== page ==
Victor Niederhoffer knows competition

Victor Niederhoffer has ‘played in more than 10,000 refereed matches in squash, tennis, racquetball, and paddleball. …won some 20 National Tournaments in singles and doubles in squash, once won the North American Open, won three National Paddleball singles and doubles tournaments, and once was ranked in the top 10 in racquetball.’

Here is his ace advice to people who engage in competition.

1. Always maintain a calm demeanor. Winning requires all the physical and mental energy that you have at your disposal. Dissipating that energy gives your opponent more resources to beat you.

2. Survival is key. Chance plays a large part in the outcome of every game, and you must leave a large enough margin so that the normal fluctuation in conditions don’t do you in.

3. Losing should be a lesson. Everyone loses and all great competitors use their losses to improve their games. When you lose, consider it a normal part of the competitive arena and strive to bounce back through attention to detail, hard work, and practice.

4. Start your competitive efforts early and teach your kids to compete. That provides a platform for greatness.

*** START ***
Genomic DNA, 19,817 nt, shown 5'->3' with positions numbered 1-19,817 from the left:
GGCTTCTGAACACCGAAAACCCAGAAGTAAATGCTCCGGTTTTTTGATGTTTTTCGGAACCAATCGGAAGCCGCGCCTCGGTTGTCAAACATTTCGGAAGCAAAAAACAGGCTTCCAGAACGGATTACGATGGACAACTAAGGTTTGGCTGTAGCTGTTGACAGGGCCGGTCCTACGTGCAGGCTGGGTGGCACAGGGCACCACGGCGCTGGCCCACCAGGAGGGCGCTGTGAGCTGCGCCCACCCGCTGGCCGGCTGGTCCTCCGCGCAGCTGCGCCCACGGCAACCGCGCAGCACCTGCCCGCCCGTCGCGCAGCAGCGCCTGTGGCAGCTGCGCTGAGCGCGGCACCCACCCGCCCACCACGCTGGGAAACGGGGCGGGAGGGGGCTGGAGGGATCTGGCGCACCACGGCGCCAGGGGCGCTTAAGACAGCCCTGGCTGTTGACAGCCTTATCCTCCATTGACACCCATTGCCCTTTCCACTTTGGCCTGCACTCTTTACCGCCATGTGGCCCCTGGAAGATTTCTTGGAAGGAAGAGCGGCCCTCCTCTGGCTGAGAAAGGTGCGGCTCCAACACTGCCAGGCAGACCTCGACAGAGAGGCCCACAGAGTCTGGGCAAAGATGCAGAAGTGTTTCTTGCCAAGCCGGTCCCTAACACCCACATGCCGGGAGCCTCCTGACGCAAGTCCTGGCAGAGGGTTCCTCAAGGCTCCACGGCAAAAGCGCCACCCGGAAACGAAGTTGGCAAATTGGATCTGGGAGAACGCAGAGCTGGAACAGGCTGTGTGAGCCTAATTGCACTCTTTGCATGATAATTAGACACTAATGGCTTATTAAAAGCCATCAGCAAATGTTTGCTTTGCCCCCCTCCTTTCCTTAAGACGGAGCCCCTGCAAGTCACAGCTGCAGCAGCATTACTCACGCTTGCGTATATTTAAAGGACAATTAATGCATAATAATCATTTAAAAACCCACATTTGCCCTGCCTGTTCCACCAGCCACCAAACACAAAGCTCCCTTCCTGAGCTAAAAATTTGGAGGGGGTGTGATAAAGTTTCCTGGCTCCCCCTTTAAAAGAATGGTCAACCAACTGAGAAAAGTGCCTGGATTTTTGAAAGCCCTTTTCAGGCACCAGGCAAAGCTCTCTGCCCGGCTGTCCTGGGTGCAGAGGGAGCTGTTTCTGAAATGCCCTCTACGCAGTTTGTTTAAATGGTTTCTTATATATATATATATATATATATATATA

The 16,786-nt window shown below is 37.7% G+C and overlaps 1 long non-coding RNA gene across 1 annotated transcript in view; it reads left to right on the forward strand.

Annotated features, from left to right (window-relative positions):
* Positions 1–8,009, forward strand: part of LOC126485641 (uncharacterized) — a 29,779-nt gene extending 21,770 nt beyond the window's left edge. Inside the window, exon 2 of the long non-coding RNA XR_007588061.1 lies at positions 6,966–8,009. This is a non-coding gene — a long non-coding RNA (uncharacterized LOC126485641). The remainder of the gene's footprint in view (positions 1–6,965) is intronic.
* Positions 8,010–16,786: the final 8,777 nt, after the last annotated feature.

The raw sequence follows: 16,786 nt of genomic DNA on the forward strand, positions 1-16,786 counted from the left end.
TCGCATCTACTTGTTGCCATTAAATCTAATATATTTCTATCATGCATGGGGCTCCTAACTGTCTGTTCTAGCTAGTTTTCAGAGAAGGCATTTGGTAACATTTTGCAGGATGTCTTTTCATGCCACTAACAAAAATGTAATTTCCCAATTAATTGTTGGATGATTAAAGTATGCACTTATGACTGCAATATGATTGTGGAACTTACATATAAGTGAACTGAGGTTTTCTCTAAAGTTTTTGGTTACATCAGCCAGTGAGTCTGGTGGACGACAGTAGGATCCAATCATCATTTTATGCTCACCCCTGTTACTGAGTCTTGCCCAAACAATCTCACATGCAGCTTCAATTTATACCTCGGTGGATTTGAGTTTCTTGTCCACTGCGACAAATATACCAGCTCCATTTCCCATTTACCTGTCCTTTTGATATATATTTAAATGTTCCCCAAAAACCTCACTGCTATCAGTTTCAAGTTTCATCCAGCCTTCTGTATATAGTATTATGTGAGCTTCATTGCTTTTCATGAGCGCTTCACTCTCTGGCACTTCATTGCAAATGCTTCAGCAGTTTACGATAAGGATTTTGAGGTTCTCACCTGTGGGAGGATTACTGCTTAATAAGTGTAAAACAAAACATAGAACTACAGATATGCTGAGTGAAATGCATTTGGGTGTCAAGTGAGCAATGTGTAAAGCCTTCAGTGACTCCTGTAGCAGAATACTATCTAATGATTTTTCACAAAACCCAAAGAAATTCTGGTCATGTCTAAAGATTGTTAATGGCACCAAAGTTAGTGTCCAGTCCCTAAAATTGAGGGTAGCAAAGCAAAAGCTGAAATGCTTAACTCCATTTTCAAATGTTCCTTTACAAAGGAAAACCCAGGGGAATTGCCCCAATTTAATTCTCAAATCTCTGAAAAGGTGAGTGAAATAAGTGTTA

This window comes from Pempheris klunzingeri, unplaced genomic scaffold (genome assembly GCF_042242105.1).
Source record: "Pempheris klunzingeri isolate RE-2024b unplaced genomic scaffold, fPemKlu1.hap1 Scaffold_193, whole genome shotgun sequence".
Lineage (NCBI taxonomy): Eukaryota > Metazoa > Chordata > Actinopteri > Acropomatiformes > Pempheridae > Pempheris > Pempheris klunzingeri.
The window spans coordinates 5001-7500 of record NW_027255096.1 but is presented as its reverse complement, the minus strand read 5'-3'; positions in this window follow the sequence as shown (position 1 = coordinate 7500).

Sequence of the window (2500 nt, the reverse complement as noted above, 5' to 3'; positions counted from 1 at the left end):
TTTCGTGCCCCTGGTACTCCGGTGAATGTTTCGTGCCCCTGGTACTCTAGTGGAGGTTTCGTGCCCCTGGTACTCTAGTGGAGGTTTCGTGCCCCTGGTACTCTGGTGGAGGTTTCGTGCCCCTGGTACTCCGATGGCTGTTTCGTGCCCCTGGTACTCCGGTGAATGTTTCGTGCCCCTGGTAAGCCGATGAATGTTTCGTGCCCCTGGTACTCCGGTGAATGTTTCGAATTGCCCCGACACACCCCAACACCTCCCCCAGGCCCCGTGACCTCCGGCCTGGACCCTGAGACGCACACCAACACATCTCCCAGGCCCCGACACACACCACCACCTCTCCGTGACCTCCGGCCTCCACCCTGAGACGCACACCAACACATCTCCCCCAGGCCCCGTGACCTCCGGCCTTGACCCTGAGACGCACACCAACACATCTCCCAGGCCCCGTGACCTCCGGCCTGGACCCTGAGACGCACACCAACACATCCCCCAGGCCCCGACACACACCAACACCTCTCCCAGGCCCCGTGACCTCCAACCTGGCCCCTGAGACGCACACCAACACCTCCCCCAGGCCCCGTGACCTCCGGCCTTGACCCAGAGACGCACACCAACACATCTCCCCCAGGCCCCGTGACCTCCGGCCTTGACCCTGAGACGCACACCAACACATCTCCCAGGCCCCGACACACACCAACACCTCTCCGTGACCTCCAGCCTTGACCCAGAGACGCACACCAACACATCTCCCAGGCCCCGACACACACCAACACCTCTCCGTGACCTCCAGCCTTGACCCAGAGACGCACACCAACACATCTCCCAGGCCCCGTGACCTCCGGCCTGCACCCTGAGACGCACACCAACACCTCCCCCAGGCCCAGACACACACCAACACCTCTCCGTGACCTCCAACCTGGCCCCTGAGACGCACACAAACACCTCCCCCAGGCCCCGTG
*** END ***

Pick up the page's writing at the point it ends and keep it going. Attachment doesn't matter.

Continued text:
5. Be a good winner and loser. Your competitors are necessary to bring out the abilities within you. The better they are, the better you will get, and the better will be the game that the spectators or customers receive.

6. Practice every day. It’s too easy to lose your edge if you let a day go by, and the key to greatness in any competitive activity is never having to worry about your fundamentals. They require repetition and sharpening at all times.

7. Keep records.

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3 responses to “Victor Niederhoffer knows competition

  1. Very good advice there… His site is overwhelming with the number of contributors and material published that it’s difficult sometimes to catch this sort of brilliant stuff.

  2. It’s true. So many contributors and so much content, it’s easy to dismiss it because of the sheer volume. That said, reading the stuff on this site is a good trade. It can be skimmed through at the end of each week, with an eye for the relevant articles. Over time, you get a feel for your favourite authors and gravitate toward them. My favourites include Vic, the two Steves, Jim Sogi, Nigel Davies, hobo Keely, and Scott Brooks (you have to read his recent piece on Father’s Day, it’s very moving).

  3. Good idea about skimming weekly, I read most of my top feeds list on a daily basis and I just couldn’t keep up with these guys. I’ll try a Monday morning routine and see how that goes.

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